The Canadian Technician

15 Charts For All Investors Creating Serious Tension For August

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Today I want to zoom into the currency wars. The equities seem to be the foot soldiers for currency wars. If central bank action/ fiscal policy can get the currency low enough, you can stimulate economic activity. I'll start the explanation between Canada and the US to make the concept clear and then broaden it out globally. Last week we hit 11 year lows on the Canadian currency. Yes, lows from long before the financial crisis. Think about the seriousness of the Financial crisis and now currencies are taking out the 2009 lows. Something big is going on. The Canadian Loonie has plummeted 29 cents in three years and we just had back to back negative GDP quarters. How can the USA be doing so well without us participating? So much for stimulating the economy with a low dollar. What is up with that? Since the end of 2014, the Canadian buck is down close to $0.10 which is remarkable as one of America's major suppliers. While I agree the US Dollar can be strong, Canada's manufacturers should have been finding huge opportunity with the big swing. 


Let's talk about what else might be going on. I tweeted out a chart of Martin Pring's inflation and deflation indexes yesterday. (Twitter account @schnellinvestor if you would like to get some of those a little more timely). Let's start with oil. Oil topped at $149 back in 2008. The Canadian Loonie topped a few months before that on a spike high to $1.10. When a person overlays the Canadian Dollar and $WTIC it is a pretty tight match. The only times they diverged is when the currency started to fall before the price of oil fell in both 2008 and 2014. So the rhythm of the Loonie is fully in sync with the price of oil. 

Normally what would happen is that the low price of oil would drag down the Canadian Loonie which would supercharge manufacturers in Eastern Canada and they would carry the torch. Then as the price of oil would come back, the energy sector would have increased profit and growth to get Alberta rolling, but then the Ontario manufacturing sector would struggle with an increasing Loonie.

Yinn and Yang so to speak. That currency move works really well in a fully functioning economy. It does not work as well in a deflationary economy where there is no demand and capacity has been largely overbuilt. The US Industrials have declined meaningfully. Currently, the Industrials, Utilities, Materials and Energy are all beaten down sectors. When these four sectors are working, there is real industrial demand and growth. As recently as the spring of 2014 all of these sectors were rising.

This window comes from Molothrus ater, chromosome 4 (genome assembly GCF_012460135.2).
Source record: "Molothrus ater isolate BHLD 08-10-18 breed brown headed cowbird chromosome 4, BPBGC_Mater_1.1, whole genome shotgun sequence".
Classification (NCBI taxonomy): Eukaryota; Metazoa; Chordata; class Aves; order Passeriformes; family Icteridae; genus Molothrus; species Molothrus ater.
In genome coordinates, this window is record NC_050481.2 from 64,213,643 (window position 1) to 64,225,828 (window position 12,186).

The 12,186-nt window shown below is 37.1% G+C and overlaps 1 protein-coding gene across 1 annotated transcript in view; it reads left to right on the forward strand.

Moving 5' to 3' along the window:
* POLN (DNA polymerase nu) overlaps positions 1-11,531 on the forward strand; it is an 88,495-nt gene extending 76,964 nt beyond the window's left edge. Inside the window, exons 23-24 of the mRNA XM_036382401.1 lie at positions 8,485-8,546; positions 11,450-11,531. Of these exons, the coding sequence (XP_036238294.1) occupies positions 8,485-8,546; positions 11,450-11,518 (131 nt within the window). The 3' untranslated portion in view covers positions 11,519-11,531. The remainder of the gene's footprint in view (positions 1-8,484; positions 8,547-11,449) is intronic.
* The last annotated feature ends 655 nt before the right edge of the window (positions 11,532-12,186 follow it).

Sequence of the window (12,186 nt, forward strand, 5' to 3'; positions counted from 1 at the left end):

The real difficulty is that the lack of demand started to show up when the oil price crashed. The oil price crashed because of two things. A softening of demand and a change in the Saudi approach to OPEC price management where they will pump oil without throttling the volume based on end demand. This oversupply and weakness in demand collapsed the industry. In North America, our production costs are higher. Because the Oil industry was 1/3 of all the 2014 Capital spend in the S&P 500, we have a lack of industrial demand. This has already closed steel mills etc. I wrote about this recently in the article on the Martin Pring Market Roundup Blog for subscribers (Everyone's Concerned About Industrial Disease).

This week, as oil companies are formulating their new budgets, economists around Alberta Canada estimate $200 Billion in stopped projects in Alberta alone. That is $200 Billion of jobs and demand for industrial goods across North America from just one region.

Now the manufacturing sector in Eastern Canada needs to find other projects that they can manufacture goods for in America. The problem is the rapid slowdown in the oil sector has dampened demand. As the oil companies move to the next budget cycle and continue to cut projects and people, this creates a lack of demand for new homes, trucks and consumer discretionary to name a few. This takes time to show up in the economy. Currently everyone is still buying Nike shoes and Under Armour. It is the deflationary environment that is creating this tricky situation for the currency. The lowering of the dollar is only good if the manufacturers can find something to profitably manufacture. So how strong is America's economy so we can sell into it?

This chart below is from the Federal Reserve of Atlanta.

The Atlanta Fed has created a GDPnow forecasting tool that seems to track real GDP better than the other models the Fed has. How long that tracks is a great question. The real problem is that their forecast is below every forecast in the private markets. So 2.4-2.5% GDP growth is better than the first quarter which was slightly negative.  Below is the chart for GDP going back 20 years. Recently, the stock market has been immune to the dips in GDP.  The last four dips in the Rate of Change of GDP would have been big enough to get a response historically, but now we don't respond to the data. While this may be great in hindsight, it does not give an investor confidence that the stock market reflects the US economic conditions or the economy worldwide. Are we immune to reality or smarter than relying on economic data to base our investing on when the Fed has our back?